xlab("milage categories [kilometres]") +
ylab("prices [EUR]")
```

Next, I want to produce a scater plot of mean prices by milage (kilometre) group. Mean prices are calculated per yearOfRegistration. Also, I decided to not consider cars with a value of 100,000 EUR or above in this analysis, as well as I exclude registered ahead of year 2008:

```
# use to group by yearOfRegistration and to summarize data with a mean statistic
summary_df = data_df%>%filter(price<100000,yearOfRegistration>=2008,yearOfRegistration<=2015)%>%group_by(yearOfRegistration,kilometer)%>%summarize(mean=mean(price))
# force year to be character string
summary_df$yearOfRegistration = as.character(summary_df$yearOfRegistration)
# rename columns
colnames(summary_df) = c("year","kilometres","meanPrice")
# plot in ggplot2
ggplot(summary_df) +
geom_path(mapping=aes(x=kilometres,y=meanPrice,color=year),size=2) +
labs(title = "mean prices by kilometer and year of registration group",
subtitle = "only postings with cars offered at <100,000 EUR and registered in 2008 or later considered") +
xlab("milage category [kilometres]") +
ylab("mean prices [EUR]")
```

The mean (here as the arithmetic average) is not that a good statistical indicator since it is very sensitive to outliers.

Lets produce above plot once more, but by using the median instead of the mean as central statistic:

```
# use to group by yearOfRegistration and to summarize data with a mean statistic
summary_df = data_df%>%filter(price<100000,yearOfRegistration>=2008)%>%group_by(yearOfRegistration,kilometer)%>%summarize(median=median(price))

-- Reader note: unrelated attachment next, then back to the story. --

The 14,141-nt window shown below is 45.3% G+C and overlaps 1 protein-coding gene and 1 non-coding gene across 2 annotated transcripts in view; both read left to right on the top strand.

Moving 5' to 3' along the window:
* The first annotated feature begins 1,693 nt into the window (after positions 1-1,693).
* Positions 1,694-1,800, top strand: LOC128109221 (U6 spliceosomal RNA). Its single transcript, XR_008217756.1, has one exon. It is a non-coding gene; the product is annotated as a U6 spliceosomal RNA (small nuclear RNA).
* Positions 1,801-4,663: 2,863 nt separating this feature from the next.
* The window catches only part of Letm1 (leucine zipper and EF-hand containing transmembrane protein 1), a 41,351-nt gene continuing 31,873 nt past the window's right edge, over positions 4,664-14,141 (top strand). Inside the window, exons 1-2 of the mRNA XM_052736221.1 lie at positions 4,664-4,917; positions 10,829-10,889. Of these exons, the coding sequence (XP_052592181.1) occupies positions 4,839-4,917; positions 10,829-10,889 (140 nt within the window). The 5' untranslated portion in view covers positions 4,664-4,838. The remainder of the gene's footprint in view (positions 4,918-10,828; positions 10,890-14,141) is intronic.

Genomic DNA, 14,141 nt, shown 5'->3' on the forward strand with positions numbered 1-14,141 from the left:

# force year to be character string
summary_df$yearOfRegistration = as.character(summary_df$yearOfRegistration)
# rename columns
colnames(summary_df) = c("year","kilometres","medianPrice")
# plot in ggplot2
ggplot(summary_df) +
geom_path(mapping=aes(x=kilometres,y=medianPrice,color=year),size=2) +
labs(title = "median prices by kilometer and year of registration group",
subtitle = "only postings with cars offered at <100,000 EUR and registered in 2010 or later considered") +
xlab("milage category [kilometres]") +
ylab("median prices [EUR]")
```

The chart does not seem to have changed much, i.e. median and mean must be not that far from eachother.

One last thing I want to do is to take a look at postings for cars first registered in 2015 and to consider price distribution by brand, using boxplots:

```
# subsetting data
subset_df = filter(data_df,yearOfRegistration==2015) %>% filter(price<=100000) %>% filter(price>=100)%>%select(kilometer,yearOfRegistration,price,brand)
# rename columns
colnames(subset_df) = c("kilometer",
"year",
"price",
"brand")
# fore year to be character strings
subset_df$year = as.character(subset_df$year)
# boxplot plotting by year kilometer category and brand
ggplot(subset_df) +
geom_boxplot(mapping=aes(x=brand,y=price,color=brand)) +
theme(axis.ticks.x = element_blank(),
axis.text.x = element_blank())
```

These are just some quick-and-dirty examples. For a fully cleaned data set and clear findings one would have to take into consideration many influencing factors, such as e.g. whether a a car posted is damaged (i.e. has been involved in a crash or is in urgent need of a repair, etc.).